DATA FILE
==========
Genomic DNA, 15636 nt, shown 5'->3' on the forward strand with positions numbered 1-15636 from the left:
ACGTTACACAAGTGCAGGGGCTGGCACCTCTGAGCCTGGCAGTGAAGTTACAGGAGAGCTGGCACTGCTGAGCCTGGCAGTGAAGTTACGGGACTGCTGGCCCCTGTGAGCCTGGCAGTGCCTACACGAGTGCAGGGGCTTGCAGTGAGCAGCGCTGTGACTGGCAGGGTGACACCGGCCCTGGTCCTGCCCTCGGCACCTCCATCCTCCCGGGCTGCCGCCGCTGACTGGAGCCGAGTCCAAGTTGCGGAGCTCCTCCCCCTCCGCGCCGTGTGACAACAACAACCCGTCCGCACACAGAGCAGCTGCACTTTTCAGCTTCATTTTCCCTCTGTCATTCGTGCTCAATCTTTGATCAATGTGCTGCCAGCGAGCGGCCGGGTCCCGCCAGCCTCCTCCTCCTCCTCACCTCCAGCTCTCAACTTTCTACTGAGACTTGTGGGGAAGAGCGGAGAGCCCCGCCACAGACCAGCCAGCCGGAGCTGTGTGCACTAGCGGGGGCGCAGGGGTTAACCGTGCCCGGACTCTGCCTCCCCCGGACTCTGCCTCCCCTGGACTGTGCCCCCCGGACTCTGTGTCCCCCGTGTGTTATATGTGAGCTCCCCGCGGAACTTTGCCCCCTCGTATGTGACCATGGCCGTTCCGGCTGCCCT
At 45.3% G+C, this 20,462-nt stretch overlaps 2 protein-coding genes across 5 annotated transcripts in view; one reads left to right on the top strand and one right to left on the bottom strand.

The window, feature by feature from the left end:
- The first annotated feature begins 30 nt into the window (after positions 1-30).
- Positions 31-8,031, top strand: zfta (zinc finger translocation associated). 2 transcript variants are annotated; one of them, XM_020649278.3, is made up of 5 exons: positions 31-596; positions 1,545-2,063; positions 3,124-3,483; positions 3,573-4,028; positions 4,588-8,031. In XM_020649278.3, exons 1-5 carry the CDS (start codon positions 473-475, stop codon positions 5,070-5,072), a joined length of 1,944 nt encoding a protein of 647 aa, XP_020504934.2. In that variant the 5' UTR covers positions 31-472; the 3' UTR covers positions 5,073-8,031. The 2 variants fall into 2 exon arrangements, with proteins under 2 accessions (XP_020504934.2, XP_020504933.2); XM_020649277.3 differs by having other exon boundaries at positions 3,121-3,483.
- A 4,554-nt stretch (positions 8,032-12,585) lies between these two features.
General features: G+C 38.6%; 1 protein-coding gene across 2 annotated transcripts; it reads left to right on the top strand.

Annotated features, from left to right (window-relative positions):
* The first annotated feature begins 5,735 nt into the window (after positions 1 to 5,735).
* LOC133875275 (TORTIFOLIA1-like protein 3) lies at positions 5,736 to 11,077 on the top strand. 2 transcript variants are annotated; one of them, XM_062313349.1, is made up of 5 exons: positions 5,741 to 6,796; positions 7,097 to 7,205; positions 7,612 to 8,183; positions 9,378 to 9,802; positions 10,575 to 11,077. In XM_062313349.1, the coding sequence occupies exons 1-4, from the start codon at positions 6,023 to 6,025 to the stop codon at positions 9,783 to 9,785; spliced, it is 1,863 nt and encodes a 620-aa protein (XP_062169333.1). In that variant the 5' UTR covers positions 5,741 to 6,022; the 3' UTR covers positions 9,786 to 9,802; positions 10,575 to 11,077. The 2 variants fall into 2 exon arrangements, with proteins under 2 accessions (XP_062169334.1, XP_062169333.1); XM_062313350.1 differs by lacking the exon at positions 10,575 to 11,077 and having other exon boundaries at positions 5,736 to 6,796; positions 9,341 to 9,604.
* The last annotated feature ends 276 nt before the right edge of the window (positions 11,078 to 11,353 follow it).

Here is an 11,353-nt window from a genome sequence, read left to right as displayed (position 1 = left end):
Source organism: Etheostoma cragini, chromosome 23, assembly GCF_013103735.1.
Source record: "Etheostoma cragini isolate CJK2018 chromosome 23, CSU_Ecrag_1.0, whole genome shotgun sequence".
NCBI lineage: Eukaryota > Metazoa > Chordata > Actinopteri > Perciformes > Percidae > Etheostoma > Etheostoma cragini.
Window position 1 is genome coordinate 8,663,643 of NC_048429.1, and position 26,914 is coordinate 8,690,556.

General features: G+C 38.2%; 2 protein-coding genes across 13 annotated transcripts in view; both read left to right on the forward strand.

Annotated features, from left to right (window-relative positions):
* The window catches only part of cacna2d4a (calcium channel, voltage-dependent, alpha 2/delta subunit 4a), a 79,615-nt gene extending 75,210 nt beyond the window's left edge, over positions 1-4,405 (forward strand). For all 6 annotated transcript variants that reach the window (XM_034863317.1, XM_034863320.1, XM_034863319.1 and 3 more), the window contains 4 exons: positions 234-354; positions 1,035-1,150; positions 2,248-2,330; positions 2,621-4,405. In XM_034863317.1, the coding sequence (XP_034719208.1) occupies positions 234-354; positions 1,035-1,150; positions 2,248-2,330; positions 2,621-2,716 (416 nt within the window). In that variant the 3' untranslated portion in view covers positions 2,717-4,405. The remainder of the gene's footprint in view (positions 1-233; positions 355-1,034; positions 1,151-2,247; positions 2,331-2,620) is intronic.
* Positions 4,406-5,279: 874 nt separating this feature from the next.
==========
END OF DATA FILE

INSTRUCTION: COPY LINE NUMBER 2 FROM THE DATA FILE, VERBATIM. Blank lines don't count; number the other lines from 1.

ACGTTACACAAGTGCAGGGGCTGGCACCTCTGAGCCTGGCAGTGAAGTTACAGGAGAGCTGGCACTGCTGAGCCTGGCAGTGAAGTTACGGGACTGCTGGCCCCTGTGAGCCTGGCAGTGCCTACACGAGTGCAGGGGCTTGCAGTGAGCAGCGCTGTGACTGGCAGGGTGACACCGGCCCTGGTCCTGCCCTCGGCACCTCCATCCTCCCGGGCTGCCGCCGCTGACTGGAGCCGAGTCCAAGTTGCGGAGCTCCTCCCCCTCCGCGCCGTGTGACAACAACAACCCGTCCGCACACAGAGCAGCTGCACTTTTCAGCTTCATTTTCCCTCTGTCATTCGTGCTCAATCTTTGATCAATGTGCTGCCAGCGAGCGGCCGGGTCCCGCCAGCCTCCTCCTCCTCCTCACCTCCAGCTCTCAACTTTCTACTGAGACTTGTGGGGAAGAGCGGAGAGCCCCGCCACAGACCAGCCAGCCGGAGCTGTGTGCACTAGCGGGGGCGCAGGGGTTAACCGTGCCCGGACTCTGCCTCCCCCGGACTCTGCCTCCCCTGGACTGTGCCCCCCGGACTCTGTGTCCCCCGTGTGTTATATGTGAGCTCCCCGCGGAACTTTGCCCCCTCGTATGTGACCATGGCCGTTCCGGCTGCCCT